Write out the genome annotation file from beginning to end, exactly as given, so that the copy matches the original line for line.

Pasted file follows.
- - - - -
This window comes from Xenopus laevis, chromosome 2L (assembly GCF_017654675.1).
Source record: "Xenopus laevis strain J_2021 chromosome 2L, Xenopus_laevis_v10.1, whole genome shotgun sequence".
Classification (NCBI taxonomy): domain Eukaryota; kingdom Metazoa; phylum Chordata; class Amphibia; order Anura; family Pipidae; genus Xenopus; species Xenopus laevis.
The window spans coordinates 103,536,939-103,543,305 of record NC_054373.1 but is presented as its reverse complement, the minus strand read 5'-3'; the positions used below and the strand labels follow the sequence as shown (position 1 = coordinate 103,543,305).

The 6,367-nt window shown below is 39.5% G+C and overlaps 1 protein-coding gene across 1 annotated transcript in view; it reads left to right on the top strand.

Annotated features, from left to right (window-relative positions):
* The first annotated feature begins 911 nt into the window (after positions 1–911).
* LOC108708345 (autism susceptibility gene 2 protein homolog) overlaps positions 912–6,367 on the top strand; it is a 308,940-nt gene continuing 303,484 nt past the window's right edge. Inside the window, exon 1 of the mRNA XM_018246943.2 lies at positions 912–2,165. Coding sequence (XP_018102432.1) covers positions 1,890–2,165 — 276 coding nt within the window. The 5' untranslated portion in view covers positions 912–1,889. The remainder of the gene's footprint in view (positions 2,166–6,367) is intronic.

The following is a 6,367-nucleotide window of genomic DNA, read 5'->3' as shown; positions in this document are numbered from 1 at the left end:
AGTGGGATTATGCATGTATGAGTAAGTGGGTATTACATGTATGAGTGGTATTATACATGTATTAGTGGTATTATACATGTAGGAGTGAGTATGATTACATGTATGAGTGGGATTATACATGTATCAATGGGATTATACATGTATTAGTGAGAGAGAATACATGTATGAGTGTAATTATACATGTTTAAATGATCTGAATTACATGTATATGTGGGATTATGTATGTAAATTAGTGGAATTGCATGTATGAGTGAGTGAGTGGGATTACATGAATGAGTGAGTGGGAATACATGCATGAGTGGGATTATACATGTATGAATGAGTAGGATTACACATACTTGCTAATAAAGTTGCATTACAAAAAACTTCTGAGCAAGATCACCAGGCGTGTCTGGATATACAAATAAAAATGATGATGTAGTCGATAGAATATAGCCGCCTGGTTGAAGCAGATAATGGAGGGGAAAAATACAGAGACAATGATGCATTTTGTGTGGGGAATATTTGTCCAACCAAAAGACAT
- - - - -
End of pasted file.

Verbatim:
This window comes from Xenopus laevis, chromosome 2L (assembly GCF_017654675.1).
Source record: "Xenopus laevis strain J_2021 chromosome 2L, Xenopus_laevis_v10.1, whole genome shotgun sequence".
Classification (NCBI taxonomy): domain Eukaryota; kingdom Metazoa; phylum Chordata; class Amphibia; order Anura; family Pipidae; genus Xenopus; species Xenopus laevis.
The window spans coordinates 103,536,939-103,543,305 of record NC_054373.1 but is presented as its reverse complement, the minus strand read 5'-3'; the positions used below and the strand labels follow the sequence as shown (position 1 = coordinate 103,543,305).

The 6,367-nt window shown below is 39.5% G+C and overlaps 1 protein-coding gene across 1 annotated transcript in view; it reads left to right on the top strand.

Annotated features, from left to right (window-relative positions):
* The first annotated feature begins 911 nt into the window (after positions 1–911).
* LOC108708345 (autism susceptibility gene 2 protein homolog) overlaps positions 912–6,367 on the top strand; it is a 308,940-nt gene continuing 303,484 nt past the window's right edge. Inside the window, exon 1 of the mRNA XM_018246943.2 lies at positions 912–2,165. Coding sequence (XP_018102432.1) covers positions 1,890–2,165 — 276 coding nt within the window. The 5' untranslated portion in view covers positions 912–1,889. The remainder of the gene's footprint in view (positions 2,166–6,367) is intronic.

The following is a 6,367-nucleotide window of genomic DNA, read 5'->3' as shown; positions in this document are numbered from 1 at the left end:
AGTGGGATTATGCATGTATGAGTAAGTGGGTATTACATGTATGAGTGGTATTATACATGTATTAGTGGTATTATACATGTAGGAGTGAGTATGATTACATGTATGAGTGGGATTATACATGTATCAATGGGATTATACATGTATTAGTGAGAGAGAATACATGTATGAGTGTAATTATACATGTTTAAATGATCTGAATTACATGTATATGTGGGATTATGTATGTAAATTAGTGGAATTGCATGTATGAGTGAGTGAGTGGGATTACATGAATGAGTGAGTGGGAATACATGCATGAGTGGGATTATACATGTATGAATGAGTAGGATTACACATACTTGCTAATAAAGTTGCATTACAAAAAACTTCTGAGCAAGATCACCAGGCGTGTCTGGATATACAAATAAAAATGATGATGTAGTCGATAGAATATAGCCGCCTGGTTGAAGCAGATAATGGAGGGGAAAAATACAGAGACAATGATGCATTTTGTGTGGGGAATATTTGTCCAACCAAAAGACAT